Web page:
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Managing Bank Risk

By: Ted Barnhill and Liliana Schumacher


This paper focuses on bank risk in countries that have abandoned their domestic currency and adopted the American dollar as a means of payment or in countries in which the dollar is a defacto currency, together with a domestic currency. In such economies Central Banks have a capacity to provide liquidity is constrained by their capacity to acquire dollars.  Banks that operate in these economies thus face a risk profile that is significantly different from banks that operate in an economy where the central bank has the capacity to create unlimited amounts of domestic currency. We discuss this risk profile in detail. We also argue that, since much of the bank risk imposed by dollarization is systemic, banks may have little or no incentives to make provisions for the scenarios in which losses materialize. Under these circumstances, bank regulation may introduce liquidity and capital requirements in order to minimize the costs associated with a panic. The Basel capital accord does not provide any guidance for the management of bank risk in a dollarized economy. Given assumptions regarding the probability of a systemic financial system crisis, we develop a constrained optimization model for calculating the optimal amounts of capital and liquid assets banks should hold to maximize bank value.  We compare and contrast the optimal decisions for banks with and without regulatory restrictions on bank capital and liquidity.  The paper also provides insights into the potential financial system wide costs to of liquidity crises in a dollarized economy, an issue that is usually overlooked in the dollarization debate.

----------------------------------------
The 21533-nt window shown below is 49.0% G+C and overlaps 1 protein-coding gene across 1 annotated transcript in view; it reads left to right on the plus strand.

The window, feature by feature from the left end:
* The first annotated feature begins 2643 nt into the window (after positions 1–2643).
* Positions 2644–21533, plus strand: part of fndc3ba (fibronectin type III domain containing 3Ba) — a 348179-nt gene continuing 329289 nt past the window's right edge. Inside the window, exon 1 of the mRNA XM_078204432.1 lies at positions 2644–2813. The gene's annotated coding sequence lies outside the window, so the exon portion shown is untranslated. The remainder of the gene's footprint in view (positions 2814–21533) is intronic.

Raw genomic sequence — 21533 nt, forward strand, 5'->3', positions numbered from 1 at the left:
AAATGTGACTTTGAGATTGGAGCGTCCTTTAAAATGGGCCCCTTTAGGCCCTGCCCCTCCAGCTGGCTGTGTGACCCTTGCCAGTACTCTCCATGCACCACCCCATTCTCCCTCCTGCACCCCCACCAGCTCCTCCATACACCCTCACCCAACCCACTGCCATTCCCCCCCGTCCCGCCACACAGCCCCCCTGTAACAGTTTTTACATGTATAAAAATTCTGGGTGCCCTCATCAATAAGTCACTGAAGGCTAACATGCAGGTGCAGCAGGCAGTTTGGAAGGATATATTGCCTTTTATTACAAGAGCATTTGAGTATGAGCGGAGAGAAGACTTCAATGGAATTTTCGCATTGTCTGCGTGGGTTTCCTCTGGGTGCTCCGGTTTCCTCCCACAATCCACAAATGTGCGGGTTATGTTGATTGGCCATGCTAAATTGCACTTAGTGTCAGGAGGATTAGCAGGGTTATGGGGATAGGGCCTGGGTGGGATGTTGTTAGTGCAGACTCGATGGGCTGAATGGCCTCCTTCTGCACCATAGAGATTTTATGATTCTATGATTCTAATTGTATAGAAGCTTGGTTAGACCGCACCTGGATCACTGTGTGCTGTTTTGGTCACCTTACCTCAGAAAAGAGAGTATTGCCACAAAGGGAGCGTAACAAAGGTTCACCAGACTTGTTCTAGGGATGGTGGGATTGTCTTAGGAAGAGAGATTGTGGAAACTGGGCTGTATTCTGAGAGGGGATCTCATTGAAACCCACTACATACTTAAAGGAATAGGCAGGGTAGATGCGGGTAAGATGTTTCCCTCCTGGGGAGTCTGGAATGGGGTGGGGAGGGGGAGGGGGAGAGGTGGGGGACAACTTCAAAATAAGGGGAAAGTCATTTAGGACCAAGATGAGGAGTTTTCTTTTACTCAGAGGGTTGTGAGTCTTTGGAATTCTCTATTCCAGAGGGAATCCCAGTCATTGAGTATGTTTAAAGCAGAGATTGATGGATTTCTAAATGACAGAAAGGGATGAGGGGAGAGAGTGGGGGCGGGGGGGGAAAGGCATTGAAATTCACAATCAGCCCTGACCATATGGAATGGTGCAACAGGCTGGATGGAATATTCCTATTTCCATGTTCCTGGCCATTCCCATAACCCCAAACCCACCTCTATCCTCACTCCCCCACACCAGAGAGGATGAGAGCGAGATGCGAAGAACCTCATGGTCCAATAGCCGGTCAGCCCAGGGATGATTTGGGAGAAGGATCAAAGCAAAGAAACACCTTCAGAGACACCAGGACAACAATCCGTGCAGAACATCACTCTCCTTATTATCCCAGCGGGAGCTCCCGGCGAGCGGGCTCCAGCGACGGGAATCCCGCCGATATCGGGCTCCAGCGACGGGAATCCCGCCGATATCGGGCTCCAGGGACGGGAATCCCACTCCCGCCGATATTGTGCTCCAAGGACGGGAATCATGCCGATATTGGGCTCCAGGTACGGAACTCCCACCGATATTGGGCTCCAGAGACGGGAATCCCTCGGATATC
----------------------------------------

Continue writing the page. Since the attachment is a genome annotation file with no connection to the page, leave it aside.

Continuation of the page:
We have in hand an initial computer model for undertaking the above analysis.  Current efforts focus on gathering and analyzing information from a number of countries to appropriately estimate the model parameters.